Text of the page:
Thursday, 18 April 2013

Ceisteanna (18, 23)

Peadar Tóibín


18. Deputy Peadar Tóibín asked the Minister for Public Expenditure and Reform the reforms he has introduced since taking office to ensure a greater portion of all public procurement could go to small medium enterprises. [17834/13]

Amharc ar fhreagra

Gerry Adams


23. Deputy Gerry Adams asked the Minister for Public Expenditure and Reform the distinction if any he makes between small medium enterprises and micro-businesses in public procurement tendering. [17833/13]

Amharc ar fhreagra

Freagraí scríofa (Ceist ar Public)

I propose to take Questions Nos. 18 and 23 together.

In relation to improving access for small and medium sized enterprises my Department has issued guidelines (Circular 10/10) that require public bodies to promote participation of such enterprises in the award of public contracts. The guidance does not distinguish between micro-enterprises and other SMEs, and the approach set out is intended to be applicable to them all. These guidelines set out positive measures that contracting authorities are to take to promote the involvement of smaller enterprises in a manner that is consistent with the principles and rules of the existing public procurement regulatory regime. The guidance also highlights practices that are to be avoided because they can unjustifiably hinder small businesses in competing for public contracts. The key provisions of the guidance include:

- supplies and general services contracts with an estimated value of €25,000 or more to be advertised on the website;

- less use of “restrictive” tendering procedures and greater use of “open” tendering;

- ensuring that the levels set by contracting authorities for suitability criteria are justified and proportionate to the needs of the contract;

- sub-dividing larger requirements into lots where this is practical.

In order to promote and improve such practices the National Procurement Service (NPS) established its 'Working Group to assist Small and Medium Enterprises' in February 2012 to facilitate open discussion on the issue of public service procurement. The Working Group consists of representatives from the NPS, the Health Service Executive, the Irish Business and Employers Federation, the Irish Small and Medium Enterprises Association, Chambers Ireland, and the Small Firms Association. The Group has met on a number of occasions and has raised many issues relating to procurement and particularly how these issues impact on SMEs. Resulting from these discussions the NPS has issued two circulars to all buyers in, and suppliers to, the public service with the aim of improving practice in the procurement arena.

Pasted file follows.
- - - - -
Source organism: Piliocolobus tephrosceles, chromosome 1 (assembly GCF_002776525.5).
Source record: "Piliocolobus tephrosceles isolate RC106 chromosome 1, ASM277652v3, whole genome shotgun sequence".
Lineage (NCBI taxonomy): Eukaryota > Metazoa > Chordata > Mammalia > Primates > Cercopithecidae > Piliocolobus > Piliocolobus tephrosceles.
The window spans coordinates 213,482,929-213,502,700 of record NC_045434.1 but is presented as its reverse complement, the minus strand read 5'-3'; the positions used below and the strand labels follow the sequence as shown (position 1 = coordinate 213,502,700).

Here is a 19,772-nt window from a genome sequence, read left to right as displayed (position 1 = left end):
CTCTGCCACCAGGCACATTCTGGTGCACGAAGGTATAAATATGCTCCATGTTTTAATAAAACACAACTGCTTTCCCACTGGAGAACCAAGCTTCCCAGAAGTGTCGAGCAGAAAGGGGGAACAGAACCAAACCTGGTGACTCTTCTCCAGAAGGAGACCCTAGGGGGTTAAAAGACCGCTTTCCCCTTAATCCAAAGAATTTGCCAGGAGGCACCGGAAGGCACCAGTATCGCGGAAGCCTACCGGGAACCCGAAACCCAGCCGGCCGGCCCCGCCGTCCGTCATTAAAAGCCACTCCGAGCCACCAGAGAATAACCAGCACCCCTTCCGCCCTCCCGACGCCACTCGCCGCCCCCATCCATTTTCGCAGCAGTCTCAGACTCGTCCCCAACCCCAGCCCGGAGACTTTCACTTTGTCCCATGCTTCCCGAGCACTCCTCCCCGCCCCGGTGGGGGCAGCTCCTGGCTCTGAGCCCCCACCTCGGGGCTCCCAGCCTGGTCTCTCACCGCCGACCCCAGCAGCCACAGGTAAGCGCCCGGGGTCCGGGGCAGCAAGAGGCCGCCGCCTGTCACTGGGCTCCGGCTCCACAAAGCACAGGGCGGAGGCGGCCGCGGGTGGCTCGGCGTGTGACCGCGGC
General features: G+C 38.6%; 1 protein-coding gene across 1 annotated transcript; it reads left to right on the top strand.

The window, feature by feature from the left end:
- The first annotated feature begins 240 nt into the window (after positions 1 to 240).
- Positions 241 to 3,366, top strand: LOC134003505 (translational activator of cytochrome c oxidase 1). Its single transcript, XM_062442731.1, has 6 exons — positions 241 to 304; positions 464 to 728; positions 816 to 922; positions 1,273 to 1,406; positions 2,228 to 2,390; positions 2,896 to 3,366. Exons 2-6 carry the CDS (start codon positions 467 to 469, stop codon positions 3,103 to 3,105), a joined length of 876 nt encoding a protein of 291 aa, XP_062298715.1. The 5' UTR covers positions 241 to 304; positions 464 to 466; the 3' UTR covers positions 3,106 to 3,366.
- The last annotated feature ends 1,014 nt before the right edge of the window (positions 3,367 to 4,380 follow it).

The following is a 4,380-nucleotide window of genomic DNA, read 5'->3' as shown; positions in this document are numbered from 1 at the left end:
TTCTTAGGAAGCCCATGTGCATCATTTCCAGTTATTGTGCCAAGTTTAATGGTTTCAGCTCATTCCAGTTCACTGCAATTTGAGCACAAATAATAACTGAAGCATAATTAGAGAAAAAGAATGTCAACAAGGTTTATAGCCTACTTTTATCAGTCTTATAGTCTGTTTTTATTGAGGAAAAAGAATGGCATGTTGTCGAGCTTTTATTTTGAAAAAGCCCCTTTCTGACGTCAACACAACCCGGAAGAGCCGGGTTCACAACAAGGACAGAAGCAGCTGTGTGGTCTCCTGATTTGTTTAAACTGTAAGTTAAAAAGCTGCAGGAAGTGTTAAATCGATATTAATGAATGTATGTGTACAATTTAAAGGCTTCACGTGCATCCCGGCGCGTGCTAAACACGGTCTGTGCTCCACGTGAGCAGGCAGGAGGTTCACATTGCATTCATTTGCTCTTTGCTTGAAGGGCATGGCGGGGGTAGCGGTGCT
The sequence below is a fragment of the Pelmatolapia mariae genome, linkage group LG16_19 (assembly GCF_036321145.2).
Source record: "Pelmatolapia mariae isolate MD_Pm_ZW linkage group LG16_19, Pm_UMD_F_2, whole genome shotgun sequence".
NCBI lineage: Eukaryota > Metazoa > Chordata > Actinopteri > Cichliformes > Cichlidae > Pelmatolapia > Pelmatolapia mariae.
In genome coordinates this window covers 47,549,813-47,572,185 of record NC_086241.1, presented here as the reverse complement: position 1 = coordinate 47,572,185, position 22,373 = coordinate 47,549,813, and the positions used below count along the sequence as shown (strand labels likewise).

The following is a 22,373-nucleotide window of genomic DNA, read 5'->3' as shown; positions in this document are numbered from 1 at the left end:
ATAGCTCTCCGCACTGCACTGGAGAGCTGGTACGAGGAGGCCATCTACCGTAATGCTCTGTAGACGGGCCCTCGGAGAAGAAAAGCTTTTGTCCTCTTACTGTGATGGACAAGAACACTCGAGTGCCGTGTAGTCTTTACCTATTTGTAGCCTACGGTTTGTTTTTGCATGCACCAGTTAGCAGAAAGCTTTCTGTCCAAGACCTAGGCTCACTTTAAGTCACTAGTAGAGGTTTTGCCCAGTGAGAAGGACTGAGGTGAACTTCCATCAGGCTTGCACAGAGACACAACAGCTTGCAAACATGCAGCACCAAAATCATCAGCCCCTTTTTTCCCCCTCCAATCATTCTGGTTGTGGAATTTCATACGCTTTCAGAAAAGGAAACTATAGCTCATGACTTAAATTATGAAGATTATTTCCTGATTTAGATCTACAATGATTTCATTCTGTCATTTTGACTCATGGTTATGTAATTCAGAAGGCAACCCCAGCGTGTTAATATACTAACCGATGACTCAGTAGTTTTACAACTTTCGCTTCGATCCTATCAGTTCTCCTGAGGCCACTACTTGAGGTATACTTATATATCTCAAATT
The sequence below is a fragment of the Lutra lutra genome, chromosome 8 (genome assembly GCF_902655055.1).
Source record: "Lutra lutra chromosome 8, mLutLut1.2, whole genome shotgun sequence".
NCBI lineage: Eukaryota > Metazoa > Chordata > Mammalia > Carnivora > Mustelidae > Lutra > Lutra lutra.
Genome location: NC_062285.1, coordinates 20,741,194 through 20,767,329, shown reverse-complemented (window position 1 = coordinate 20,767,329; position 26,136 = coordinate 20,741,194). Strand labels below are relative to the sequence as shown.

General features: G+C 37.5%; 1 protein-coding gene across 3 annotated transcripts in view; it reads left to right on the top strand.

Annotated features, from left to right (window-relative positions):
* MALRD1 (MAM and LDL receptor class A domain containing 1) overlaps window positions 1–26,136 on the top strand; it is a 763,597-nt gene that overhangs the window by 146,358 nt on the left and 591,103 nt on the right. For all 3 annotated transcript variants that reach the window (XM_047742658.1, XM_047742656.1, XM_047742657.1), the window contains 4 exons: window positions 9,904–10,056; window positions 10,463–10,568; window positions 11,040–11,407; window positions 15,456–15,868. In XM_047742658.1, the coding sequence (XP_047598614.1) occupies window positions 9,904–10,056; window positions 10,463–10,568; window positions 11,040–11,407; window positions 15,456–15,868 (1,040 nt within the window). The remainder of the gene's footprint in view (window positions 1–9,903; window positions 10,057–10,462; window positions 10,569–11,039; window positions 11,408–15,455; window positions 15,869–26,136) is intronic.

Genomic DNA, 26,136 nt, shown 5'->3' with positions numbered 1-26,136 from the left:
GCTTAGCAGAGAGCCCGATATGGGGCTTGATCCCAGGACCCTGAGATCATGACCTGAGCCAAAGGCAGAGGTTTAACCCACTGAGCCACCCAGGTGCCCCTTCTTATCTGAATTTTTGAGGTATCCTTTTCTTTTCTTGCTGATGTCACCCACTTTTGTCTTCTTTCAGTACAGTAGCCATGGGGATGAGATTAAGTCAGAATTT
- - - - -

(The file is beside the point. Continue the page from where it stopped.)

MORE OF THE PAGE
In order to encourage greater SME participation the NPS, over the past three years, has conducted a targeted programme of education for suppliers who wish to learn more about doing business with the Irish Public Service. This programme consists of seminars, workshops and large scale 'meet the buyer' events hosted nationwide. To date the NPS has facilitated workshops and presented at seminars to over 3,000 SMEs nationwide. Parallel with these events the NPS also works closely with business representative bodies such as ISME and IBEC to provide briefings for their members.

Circular 10/10 has been in place for just over two years. It is clear that there is a need to ensure greater consistency in relation to the implementation of this circular. In this regard, I have arranged for my Department to remind public bodies about this aspect of the public procurement guidance and the importance of contracting authorities ensuring they implement it appropriately.